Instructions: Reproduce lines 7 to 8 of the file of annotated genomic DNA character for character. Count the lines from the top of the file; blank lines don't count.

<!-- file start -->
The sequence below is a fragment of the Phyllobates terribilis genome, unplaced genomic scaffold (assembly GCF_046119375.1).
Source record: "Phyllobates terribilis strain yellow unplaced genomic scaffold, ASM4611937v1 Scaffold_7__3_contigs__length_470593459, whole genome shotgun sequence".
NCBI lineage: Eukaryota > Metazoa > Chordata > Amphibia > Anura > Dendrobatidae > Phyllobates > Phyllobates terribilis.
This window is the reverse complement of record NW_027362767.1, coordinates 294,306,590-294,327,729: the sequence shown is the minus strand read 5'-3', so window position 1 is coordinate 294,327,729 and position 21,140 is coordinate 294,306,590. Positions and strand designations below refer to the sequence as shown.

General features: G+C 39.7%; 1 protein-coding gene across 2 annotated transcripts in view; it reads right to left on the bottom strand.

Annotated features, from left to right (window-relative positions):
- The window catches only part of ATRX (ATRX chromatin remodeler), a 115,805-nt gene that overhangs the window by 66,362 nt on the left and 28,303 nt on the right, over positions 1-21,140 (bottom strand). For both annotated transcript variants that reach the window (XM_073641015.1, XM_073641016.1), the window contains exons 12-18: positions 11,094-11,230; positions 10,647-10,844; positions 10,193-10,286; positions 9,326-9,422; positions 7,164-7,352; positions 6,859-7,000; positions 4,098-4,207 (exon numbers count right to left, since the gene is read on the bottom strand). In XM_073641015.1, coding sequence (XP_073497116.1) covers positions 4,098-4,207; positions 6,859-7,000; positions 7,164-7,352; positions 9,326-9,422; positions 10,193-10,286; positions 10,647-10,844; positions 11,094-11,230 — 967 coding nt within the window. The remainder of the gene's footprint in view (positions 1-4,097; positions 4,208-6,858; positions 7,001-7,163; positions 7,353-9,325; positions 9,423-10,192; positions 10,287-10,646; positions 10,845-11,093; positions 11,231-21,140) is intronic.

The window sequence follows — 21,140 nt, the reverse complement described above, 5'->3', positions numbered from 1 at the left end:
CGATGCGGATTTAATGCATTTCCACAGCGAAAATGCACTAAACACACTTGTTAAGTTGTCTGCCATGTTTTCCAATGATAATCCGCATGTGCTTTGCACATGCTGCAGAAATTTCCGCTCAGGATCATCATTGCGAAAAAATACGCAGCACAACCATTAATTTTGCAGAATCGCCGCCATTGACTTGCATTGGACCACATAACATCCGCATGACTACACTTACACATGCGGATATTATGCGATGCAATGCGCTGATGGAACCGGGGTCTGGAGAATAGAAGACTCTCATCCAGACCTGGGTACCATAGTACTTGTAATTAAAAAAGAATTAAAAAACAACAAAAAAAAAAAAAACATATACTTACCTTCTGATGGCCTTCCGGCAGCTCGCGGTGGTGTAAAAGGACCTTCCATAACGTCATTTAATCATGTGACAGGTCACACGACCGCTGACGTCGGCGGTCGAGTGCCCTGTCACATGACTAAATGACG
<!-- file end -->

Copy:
- The window catches only part of ATRX (ATRX chromatin remodeler), a 115,805-nt gene that overhangs the window by 66,362 nt on the left and 28,303 nt on the right, over positions 1-21,140 (bottom strand). For both annotated transcript variants that reach the window (XM_073641015.1, XM_073641016.1), the window contains exons 12-18: positions 11,094-11,230; positions 10,647-10,844; positions 10,193-10,286; positions 9,326-9,422; positions 7,164-7,352; positions 6,859-7,000; positions 4,098-4,207 (exon numbers count right to left, since the gene is read on the bottom strand). In XM_073641015.1, coding sequence (XP_073497116.1) covers positions 4,098-4,207; positions 6,859-7,000; positions 7,164-7,352; positions 9,326-9,422; positions 10,193-10,286; positions 10,647-10,844; positions 11,094-11,230 — 967 coding nt within the window. The remainder of the gene's footprint in view (positions 1-4,097; positions 4,208-6,858; positions 7,001-7,163; positions 7,353-9,325; positions 9,423-10,192; positions 10,287-10,646; positions 10,845-11,093; positions 11,231-21,140) is intronic.

The window sequence follows — 21,140 nt, the reverse complement described above, 5'->3', positions numbered from 1 at the left end: